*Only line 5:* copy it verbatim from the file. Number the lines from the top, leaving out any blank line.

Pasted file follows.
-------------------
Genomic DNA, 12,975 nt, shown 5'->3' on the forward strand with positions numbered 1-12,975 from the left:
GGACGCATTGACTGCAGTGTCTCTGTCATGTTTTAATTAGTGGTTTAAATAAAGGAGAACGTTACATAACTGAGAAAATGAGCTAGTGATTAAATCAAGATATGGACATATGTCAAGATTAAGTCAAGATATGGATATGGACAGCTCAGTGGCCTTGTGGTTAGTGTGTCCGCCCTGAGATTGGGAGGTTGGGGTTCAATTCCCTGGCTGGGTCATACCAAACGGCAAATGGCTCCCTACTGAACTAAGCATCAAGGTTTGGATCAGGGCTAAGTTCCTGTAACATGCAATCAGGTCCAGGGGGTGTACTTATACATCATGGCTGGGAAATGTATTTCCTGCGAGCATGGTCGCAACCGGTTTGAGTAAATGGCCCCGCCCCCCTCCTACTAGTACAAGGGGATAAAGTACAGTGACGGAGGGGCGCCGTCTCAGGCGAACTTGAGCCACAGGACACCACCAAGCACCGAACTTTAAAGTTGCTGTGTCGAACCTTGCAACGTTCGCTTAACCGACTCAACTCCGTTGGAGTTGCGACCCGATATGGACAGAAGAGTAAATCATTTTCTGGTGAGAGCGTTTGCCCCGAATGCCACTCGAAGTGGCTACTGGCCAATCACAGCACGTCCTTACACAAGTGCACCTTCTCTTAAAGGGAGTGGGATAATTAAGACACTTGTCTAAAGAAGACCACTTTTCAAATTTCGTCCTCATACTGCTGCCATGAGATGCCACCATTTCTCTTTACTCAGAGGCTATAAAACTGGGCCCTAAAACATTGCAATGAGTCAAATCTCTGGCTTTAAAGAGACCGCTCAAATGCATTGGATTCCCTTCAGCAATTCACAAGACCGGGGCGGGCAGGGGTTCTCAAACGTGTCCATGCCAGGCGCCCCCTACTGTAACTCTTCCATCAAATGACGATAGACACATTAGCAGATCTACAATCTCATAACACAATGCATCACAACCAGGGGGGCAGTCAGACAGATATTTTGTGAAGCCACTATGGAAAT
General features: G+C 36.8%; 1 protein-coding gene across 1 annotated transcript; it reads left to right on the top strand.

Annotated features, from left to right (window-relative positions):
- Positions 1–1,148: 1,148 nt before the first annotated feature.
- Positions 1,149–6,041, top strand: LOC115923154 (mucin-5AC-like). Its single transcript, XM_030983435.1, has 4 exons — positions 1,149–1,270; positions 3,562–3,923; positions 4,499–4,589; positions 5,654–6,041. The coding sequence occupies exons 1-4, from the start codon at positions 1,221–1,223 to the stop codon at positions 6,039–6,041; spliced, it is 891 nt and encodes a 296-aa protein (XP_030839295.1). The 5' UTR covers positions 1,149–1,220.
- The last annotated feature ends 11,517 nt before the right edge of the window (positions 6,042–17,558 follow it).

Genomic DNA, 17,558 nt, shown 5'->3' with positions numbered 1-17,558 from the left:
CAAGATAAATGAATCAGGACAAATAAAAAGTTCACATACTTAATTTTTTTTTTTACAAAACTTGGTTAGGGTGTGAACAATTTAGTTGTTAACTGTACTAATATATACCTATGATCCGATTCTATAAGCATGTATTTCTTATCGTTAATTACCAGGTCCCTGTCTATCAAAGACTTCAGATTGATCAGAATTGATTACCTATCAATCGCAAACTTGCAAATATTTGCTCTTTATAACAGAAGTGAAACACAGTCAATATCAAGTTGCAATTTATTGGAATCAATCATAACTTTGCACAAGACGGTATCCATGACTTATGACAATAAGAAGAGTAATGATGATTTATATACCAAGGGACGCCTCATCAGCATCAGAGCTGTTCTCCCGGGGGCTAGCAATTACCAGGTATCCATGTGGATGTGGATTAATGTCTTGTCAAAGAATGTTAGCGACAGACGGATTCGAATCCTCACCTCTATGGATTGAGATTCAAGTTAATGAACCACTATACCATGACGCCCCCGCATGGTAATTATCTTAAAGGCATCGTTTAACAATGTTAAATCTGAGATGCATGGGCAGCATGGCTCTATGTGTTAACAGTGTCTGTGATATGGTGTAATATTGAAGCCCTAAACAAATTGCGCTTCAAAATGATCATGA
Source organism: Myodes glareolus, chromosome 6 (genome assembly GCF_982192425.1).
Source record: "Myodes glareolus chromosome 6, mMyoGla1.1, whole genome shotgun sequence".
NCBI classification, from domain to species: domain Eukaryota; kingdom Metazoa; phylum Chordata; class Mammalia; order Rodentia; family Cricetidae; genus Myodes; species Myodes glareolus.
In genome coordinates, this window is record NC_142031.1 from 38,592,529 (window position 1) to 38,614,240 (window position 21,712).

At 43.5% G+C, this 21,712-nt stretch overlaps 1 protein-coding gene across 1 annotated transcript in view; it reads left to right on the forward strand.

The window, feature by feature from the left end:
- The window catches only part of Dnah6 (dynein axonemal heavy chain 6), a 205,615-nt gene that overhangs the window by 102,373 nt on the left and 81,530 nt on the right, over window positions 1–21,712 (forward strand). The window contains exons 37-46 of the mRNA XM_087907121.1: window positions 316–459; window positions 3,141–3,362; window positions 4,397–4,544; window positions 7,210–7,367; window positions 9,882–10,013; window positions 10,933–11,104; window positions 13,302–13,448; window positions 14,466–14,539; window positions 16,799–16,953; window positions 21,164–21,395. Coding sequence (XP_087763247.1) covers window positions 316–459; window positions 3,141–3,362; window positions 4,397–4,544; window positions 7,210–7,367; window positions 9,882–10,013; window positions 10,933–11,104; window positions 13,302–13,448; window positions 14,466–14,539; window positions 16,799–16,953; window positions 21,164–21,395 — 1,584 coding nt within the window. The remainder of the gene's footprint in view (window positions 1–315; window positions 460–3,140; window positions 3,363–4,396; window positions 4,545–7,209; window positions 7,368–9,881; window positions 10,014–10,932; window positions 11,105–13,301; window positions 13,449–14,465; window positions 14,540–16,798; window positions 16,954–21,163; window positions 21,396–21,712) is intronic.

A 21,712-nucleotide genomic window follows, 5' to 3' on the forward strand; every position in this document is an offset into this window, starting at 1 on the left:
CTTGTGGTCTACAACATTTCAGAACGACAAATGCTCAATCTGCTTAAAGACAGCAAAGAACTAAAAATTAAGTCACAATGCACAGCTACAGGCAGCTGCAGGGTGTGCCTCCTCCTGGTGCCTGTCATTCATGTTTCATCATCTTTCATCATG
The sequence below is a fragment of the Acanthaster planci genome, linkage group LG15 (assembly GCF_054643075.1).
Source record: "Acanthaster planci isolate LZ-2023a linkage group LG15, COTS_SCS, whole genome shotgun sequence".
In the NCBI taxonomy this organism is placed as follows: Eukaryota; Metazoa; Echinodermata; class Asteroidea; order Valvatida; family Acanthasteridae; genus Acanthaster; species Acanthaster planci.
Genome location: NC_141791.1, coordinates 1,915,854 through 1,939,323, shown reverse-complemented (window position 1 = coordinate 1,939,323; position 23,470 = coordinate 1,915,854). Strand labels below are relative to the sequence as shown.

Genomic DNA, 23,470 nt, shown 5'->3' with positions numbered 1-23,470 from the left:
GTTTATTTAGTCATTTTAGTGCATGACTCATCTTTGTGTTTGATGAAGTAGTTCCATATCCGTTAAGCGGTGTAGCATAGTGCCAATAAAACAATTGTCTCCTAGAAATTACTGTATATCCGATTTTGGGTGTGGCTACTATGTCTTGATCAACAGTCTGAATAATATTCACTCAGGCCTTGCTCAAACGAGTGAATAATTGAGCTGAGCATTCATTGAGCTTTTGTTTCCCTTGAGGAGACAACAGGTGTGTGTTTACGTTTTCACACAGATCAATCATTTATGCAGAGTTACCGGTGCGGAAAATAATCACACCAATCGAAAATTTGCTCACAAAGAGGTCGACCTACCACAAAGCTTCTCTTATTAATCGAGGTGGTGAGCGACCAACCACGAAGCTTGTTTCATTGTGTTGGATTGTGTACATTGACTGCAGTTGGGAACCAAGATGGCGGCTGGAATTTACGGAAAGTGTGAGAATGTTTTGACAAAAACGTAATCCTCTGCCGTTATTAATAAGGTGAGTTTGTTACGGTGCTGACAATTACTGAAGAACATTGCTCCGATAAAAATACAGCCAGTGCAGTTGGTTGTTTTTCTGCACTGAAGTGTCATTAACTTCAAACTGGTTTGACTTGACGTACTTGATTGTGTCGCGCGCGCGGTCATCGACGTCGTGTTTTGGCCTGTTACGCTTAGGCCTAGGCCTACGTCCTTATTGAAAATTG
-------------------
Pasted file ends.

- Positions 1–1,148: 1,148 nt before the first annotated feature.